By James Thorneley Baillie Gifford's European Oeic fund is negative on telecom operators but bullish...
By James Thorneley
Baillie Gifford's European Oeic fund is negative on telecom operators but bullish on mobile telephone stocks such as Ericsson and Nokia.
Andy Strathdee, who runs the portfolio, said the main problem operators will face is the cost of licences to allow them to provide upgraded infrastructure, in particular data transmission.
He believes there will be a large amount competition within between operators for the licences, which will increase the cost of obtaining one. He has no exposure to either Telecom Italia and Deutsche Telecom which make up 1.93% and 1.7% of the portfolio's benchmark, the FTSE Europe ex UK.
While the licence issue will have a negative effect on operators Strathdee believes it can only be positive for Nokia and Ericsson and is overweight both stocks. He said: "To justify spending, say £3bn, on a licence they will need to aggressively market its network to get a large share of the user market. This may mean giving away free handsets to entice consumers to sign up."
Strathdee is joint manager of the fund along with James Anderson, head of European equities, but has been given increased responsibility for it. This is because Anderson is taking over from Max Ward as manager of the £1.6bn Scottish Mortgage investment trust. Unlike many European teams at other fund management groups the seven strong team at Baillie Gifford still divide responsibilities in terms of countries rather than sectors. Strathdee said: "Brokers analyse Europe in terms of sector so I think it is important to look at the market from a different perspective."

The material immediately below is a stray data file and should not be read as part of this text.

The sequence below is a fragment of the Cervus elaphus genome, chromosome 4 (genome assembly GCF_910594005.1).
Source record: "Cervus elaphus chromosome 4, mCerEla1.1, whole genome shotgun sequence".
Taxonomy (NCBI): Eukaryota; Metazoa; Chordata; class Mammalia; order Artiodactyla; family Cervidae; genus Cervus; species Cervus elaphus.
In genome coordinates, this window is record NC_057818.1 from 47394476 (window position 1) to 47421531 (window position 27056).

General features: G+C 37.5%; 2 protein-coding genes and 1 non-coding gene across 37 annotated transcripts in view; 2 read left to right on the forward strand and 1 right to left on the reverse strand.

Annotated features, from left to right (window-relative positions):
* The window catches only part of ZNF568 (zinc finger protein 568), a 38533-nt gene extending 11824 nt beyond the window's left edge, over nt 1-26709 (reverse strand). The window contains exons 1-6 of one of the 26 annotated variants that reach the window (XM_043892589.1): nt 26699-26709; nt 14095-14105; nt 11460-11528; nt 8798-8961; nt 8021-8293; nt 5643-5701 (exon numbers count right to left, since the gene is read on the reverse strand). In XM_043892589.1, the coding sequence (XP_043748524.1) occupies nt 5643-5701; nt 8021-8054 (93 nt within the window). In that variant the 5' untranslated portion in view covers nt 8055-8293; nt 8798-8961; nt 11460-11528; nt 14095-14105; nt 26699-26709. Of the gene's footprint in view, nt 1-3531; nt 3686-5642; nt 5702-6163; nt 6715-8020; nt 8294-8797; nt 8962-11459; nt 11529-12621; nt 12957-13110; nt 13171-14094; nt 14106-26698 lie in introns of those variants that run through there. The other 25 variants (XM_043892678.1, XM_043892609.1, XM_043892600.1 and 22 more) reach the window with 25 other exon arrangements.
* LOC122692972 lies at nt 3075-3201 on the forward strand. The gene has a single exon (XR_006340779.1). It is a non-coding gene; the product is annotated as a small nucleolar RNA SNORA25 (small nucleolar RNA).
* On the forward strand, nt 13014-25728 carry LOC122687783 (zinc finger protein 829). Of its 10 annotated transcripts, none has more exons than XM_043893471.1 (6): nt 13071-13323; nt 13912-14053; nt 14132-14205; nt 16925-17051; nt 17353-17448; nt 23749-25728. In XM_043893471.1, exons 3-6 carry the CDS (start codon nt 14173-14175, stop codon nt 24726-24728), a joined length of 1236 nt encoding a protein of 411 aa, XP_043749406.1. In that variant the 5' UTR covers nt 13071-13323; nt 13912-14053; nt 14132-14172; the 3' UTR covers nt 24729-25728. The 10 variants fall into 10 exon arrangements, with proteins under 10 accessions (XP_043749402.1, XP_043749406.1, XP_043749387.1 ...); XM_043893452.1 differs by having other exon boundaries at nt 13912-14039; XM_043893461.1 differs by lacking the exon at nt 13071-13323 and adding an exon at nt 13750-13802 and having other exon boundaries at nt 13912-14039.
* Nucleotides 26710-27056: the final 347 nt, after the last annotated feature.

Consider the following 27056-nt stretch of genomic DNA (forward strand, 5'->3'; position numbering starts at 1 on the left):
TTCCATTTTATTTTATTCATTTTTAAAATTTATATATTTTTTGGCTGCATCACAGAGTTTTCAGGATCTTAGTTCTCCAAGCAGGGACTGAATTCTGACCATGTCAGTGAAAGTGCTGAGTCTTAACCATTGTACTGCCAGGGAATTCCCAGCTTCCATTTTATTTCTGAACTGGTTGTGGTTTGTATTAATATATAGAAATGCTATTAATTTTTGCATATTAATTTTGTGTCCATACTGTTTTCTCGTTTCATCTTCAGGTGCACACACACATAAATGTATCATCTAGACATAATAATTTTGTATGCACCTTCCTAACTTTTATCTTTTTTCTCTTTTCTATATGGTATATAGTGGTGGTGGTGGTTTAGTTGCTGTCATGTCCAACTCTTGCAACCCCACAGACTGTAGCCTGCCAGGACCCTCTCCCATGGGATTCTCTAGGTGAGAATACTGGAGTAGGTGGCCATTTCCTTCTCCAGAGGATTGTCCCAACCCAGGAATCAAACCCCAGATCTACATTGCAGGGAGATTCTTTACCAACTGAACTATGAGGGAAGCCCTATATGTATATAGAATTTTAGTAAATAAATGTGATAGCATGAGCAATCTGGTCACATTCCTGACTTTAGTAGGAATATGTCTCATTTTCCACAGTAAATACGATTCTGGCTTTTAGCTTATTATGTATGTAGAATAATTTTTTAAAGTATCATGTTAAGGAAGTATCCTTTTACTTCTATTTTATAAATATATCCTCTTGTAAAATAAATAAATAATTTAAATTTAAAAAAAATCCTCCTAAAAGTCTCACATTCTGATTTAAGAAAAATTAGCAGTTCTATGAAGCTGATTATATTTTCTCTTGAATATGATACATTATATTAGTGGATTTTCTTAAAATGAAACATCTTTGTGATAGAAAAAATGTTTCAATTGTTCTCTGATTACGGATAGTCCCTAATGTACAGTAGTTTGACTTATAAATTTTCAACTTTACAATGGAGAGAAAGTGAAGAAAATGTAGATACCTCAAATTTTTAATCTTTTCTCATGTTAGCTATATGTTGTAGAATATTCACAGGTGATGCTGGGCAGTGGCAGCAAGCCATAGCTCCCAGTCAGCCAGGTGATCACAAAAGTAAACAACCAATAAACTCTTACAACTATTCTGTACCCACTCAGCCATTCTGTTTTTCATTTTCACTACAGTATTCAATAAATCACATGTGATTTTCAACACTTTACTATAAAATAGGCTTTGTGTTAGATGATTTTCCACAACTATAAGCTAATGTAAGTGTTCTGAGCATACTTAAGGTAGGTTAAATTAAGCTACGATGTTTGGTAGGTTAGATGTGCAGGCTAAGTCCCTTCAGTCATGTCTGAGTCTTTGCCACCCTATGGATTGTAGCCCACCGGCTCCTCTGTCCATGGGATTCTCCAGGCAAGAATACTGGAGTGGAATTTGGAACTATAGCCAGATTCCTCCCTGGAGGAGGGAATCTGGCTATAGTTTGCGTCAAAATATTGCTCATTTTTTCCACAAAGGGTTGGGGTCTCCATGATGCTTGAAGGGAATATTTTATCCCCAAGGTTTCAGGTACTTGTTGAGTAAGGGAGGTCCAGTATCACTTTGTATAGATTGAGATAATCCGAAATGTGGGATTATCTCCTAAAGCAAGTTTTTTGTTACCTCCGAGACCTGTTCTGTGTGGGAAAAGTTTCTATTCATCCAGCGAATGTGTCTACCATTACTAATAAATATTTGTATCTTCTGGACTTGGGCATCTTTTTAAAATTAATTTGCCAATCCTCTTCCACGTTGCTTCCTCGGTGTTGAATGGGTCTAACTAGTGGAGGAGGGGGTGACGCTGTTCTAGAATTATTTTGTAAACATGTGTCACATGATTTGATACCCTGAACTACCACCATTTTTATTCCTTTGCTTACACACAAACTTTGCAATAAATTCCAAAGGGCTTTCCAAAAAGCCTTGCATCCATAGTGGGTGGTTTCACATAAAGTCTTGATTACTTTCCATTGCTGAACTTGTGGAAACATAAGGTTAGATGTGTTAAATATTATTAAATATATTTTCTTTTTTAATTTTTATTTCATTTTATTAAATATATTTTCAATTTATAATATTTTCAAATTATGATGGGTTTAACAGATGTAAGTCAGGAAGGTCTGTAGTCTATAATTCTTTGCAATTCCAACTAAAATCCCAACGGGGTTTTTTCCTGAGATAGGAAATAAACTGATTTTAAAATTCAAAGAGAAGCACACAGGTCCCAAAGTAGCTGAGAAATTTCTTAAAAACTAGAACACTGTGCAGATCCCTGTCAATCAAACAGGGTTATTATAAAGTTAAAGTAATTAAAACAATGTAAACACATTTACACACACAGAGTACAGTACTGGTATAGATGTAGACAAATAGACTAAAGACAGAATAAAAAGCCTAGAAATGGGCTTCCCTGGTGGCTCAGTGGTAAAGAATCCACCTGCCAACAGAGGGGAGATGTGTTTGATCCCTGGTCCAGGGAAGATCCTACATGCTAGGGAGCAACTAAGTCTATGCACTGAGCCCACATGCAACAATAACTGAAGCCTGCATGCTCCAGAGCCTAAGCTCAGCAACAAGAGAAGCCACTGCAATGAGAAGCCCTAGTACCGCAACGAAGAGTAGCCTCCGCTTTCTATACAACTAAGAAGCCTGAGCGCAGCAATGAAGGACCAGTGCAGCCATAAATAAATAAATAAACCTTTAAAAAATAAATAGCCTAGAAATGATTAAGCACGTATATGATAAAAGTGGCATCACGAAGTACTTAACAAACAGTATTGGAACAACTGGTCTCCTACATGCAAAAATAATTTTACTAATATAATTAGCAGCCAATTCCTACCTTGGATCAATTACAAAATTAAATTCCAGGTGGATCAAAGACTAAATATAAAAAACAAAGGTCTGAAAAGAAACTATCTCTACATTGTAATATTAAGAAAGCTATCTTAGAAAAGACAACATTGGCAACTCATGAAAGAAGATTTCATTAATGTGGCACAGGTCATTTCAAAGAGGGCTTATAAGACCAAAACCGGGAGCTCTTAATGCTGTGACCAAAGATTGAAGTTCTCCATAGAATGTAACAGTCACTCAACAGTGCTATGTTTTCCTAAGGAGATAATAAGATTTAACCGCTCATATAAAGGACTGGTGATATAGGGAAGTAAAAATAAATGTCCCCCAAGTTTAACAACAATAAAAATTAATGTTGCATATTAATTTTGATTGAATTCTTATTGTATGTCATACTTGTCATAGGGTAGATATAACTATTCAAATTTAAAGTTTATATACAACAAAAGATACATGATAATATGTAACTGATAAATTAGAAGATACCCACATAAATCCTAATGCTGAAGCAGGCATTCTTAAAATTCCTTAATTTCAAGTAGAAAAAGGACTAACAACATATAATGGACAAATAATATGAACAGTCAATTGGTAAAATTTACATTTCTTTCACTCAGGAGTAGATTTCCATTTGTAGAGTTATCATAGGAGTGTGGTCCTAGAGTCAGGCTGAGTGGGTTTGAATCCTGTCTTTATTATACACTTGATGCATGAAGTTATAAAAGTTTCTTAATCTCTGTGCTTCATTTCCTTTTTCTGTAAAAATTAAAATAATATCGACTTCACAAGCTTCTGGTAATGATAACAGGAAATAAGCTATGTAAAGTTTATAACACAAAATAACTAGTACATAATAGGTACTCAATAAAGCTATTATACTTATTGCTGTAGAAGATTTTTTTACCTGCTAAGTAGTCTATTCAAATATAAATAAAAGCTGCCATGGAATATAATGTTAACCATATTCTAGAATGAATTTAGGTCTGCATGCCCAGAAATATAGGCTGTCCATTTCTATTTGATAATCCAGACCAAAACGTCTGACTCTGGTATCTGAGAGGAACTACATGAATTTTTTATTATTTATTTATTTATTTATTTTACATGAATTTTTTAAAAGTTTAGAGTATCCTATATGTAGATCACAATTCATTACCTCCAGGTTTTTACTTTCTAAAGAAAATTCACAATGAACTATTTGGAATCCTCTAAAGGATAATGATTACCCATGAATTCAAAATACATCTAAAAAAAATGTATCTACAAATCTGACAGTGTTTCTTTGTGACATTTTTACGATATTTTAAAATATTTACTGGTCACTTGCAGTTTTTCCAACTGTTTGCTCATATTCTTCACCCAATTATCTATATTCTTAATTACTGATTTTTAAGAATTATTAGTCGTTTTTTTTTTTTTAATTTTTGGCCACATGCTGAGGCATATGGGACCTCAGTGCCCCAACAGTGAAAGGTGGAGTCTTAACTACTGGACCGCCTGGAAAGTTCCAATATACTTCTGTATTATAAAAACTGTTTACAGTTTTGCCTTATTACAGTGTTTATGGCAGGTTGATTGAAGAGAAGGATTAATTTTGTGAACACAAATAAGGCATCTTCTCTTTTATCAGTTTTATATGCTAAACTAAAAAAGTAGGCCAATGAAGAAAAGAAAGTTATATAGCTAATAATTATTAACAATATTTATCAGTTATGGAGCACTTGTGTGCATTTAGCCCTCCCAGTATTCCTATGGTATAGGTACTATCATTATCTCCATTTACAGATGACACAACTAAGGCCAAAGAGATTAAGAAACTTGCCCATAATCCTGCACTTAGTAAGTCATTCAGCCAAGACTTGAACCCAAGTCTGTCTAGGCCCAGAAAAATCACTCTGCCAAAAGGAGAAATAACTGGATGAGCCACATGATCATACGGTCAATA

Although the team is divided in terms of countries, the investment strategy is bottom up. It looks for long-term sustainable growth, which eliminates cyclicals and most utility companies. The portfolio is relatively concentrated with between 40-50 holdings. Strathdee said the fund must be managed within the framework of stringent risk controls. Exposure to either Germany and France may not deviate from the index by more than 10%, while for smaller markets, such as Italy, it must not deviate by 5%. In terms of sectors and stocks deviation is restricted to 6%.
The £49.4m is ranked seven out of 88 in the Micropal Europe ex UK peer group over three years, offer to bid with net income reinvested. It is one of the smaller funds in the top 10 during the period.
The small size of the fund helps to get fully weighted when investing in IPOs but Strathdee added that was its only real advantage. He added: "There is an 80% overlap between the fund's portfolio and the £5bn European pension portfolios we manage. Both have similar performance figures."
Over three years the fund has risen by 157.4% compared to an average rise in the sector of 105.9%.
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